Founded in 2007 by Mia Frostner and Robert Sollis, Europa is a graphic design studio predominantly working within a community-based practice as well as running the second year of the BA Graphic Design course at Camberwell College of Arts. Its diverse design output encompasses various print outcomes from art direction to website design, mainly operating in the public and cultural sector. The studio’s work is often directed towards the importance of education encompassing a research-heavy practice informing thoughtful projects. An example of which is Station Road, a community-led signage project commissioned by Harrow council, taking place in Harrow’s busy thoroughfare called Station Road.
The project involves looking at how public spaces work for the community, attempting to improve them for the benefit of the locals and flowing traffic. Led by architect, Mark Smith, Station Road became a project about spatial-awareness, exploring how to optimise community spaces for local businesses, customers and residents. Speaking to It’s Nice That, Europa founder Mia explains how “it soon became clear that the first step involved pedestrianising the parades” for more surface area for people to move around. “The standard way to do this would have been to use paving slabs throughout the thoroughfare, however, as the project budget was very limited, this would have left little money for trees, furniture and anything else that could have contributed to the wholesomeness of the space”. Resultantly, the designers and architects problem solved this issue by taking a more cost effective approach and “blocked off the parades, levelling them out with asphalt to improve accessibility”.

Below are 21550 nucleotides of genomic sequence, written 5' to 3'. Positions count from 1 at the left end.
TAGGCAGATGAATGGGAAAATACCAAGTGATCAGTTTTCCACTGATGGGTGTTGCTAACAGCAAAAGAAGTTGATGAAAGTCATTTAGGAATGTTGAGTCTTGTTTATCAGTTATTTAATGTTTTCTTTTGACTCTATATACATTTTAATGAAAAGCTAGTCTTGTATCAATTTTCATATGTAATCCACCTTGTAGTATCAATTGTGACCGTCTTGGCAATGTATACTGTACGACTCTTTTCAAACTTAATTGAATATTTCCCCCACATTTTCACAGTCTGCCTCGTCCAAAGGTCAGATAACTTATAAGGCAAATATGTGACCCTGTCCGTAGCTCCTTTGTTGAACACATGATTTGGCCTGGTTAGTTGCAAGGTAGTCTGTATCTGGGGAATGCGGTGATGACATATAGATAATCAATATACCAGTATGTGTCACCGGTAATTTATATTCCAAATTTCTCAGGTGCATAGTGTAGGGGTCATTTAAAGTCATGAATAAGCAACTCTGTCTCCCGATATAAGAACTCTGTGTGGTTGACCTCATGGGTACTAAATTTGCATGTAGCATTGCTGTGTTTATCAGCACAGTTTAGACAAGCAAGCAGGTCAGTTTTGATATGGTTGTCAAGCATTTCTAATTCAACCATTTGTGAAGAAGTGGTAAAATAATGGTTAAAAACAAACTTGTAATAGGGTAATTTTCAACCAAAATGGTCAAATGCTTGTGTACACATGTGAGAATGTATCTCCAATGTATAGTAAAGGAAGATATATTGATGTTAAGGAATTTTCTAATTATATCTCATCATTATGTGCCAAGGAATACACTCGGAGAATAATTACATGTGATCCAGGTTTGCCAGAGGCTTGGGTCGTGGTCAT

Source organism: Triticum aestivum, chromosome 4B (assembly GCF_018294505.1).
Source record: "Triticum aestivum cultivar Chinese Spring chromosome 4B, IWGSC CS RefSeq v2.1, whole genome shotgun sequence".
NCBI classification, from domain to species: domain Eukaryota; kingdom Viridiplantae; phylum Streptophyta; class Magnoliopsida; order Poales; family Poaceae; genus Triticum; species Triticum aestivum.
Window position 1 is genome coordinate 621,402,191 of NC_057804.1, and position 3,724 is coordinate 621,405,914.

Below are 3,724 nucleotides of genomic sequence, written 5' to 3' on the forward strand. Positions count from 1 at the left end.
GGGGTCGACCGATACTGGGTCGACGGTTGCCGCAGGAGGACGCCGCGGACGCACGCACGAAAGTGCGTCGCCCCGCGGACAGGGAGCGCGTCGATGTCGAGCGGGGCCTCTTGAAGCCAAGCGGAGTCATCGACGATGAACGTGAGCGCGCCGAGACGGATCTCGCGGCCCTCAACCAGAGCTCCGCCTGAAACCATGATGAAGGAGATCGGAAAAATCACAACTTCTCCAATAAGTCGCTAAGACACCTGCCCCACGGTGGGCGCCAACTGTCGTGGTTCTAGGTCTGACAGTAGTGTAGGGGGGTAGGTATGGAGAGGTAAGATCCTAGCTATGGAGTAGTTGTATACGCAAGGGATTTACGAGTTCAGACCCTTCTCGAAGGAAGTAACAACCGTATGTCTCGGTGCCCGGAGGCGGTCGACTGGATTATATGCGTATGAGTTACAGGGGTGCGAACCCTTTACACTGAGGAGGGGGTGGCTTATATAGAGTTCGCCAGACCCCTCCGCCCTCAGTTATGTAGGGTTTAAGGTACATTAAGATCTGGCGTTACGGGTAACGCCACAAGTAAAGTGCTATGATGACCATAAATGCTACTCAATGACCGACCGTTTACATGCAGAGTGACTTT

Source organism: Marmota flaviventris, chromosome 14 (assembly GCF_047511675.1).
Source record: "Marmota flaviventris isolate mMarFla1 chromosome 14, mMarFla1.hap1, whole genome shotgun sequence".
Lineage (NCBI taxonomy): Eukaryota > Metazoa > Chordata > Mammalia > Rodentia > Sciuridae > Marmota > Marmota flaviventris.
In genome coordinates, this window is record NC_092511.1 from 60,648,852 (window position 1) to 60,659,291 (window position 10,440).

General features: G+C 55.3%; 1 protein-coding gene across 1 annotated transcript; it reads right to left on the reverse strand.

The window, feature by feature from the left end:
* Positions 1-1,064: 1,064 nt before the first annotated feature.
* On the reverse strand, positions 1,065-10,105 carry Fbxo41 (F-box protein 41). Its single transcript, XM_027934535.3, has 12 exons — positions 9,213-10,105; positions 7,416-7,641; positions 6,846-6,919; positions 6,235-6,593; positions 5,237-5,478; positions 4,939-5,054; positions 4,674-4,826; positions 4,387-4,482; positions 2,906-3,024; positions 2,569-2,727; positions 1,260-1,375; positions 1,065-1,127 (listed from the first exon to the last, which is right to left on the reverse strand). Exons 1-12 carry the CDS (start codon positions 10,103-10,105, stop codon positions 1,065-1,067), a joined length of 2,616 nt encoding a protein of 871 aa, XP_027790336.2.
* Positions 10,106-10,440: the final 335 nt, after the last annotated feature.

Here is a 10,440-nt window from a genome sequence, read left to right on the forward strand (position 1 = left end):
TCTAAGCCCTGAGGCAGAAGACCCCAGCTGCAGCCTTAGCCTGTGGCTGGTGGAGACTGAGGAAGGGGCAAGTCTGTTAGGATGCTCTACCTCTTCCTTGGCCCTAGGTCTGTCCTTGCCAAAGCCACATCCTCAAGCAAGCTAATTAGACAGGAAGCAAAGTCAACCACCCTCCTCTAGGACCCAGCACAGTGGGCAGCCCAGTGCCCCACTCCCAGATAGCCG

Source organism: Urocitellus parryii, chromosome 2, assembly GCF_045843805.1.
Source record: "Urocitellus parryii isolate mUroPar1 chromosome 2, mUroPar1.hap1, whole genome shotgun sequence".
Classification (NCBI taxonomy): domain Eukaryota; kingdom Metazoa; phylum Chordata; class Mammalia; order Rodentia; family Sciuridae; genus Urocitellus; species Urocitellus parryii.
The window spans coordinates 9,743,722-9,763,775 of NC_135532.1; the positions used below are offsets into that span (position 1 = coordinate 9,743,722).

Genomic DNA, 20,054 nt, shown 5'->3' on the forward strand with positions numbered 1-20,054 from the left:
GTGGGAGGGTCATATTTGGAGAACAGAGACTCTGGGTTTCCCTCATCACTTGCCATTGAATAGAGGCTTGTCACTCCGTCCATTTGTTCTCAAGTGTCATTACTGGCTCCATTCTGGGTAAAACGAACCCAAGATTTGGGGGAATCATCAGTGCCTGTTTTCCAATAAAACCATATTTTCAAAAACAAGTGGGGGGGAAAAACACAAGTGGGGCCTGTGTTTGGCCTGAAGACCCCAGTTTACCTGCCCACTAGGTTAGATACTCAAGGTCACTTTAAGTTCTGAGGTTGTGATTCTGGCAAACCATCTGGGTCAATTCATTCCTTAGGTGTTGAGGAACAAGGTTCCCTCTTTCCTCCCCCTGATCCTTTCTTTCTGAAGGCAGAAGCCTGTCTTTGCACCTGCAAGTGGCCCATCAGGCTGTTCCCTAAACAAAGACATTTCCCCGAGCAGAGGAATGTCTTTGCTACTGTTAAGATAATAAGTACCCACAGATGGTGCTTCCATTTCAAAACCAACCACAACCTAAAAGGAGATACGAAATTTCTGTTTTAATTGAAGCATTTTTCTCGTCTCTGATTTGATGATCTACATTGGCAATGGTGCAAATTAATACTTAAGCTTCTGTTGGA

“Another issue that arose, involved the confused addresses of businesses on Station Road as many of the addresses relate to the name of the parade, however there was a major lack of signage to identify these parades”, says Mia. Using the language and techniques of the road markings, Europa designed much-needed parade signs on the asphalt, incorporating vibrant, yellow lines that flow with the curvature of the road and act as a contrast to the black asphalt surface. The bold and circular typography made up of double yellow lines and characterful serifs immediately draws attention to the eye from passing pedestrians, encouraging playfulness and experimentation in the communal space.
Station Road is an example of how imaginative thinking within the confines of financial and spatial limitations can develop into an original yet simple design outcome. Through considering the functionality and community-aspect of the space, the design maximises the public’s experience of the parade as well as offering memorable signage to the local businesses.
- Jeffrey Cheung’s new book is a joyous celebration of QTPOC communities
- Shake, England, shake: Ian Howorth photographs a vision of Arcadia
- Uma Bista’s photographs address gender inequality in Nepalese communities
- Meet Tess Smith-Roberts, the illustration student who adds a "stupid little smiley" to every character
- Charlotte Rohde asks “what do typefaces have to say beyond the words they spell?”
- Postage stamps as an R&B identity and more: Haeri Chung on her graphic design practice
- “The future of design is in the creation of tools”: Meet the Space Type Generator
- How Pelle Cass creates his jarring “still time-lapse” images
- Yushi Li on photographing men she met through Tinder
- Lacoste once again swaps its iconic crocodile logo for ten endangered species
- When Hollie Fernando forgot her age, she decided to take her first self-portraits
- Introducing Double Click – our new series rounding up the best of the digital design world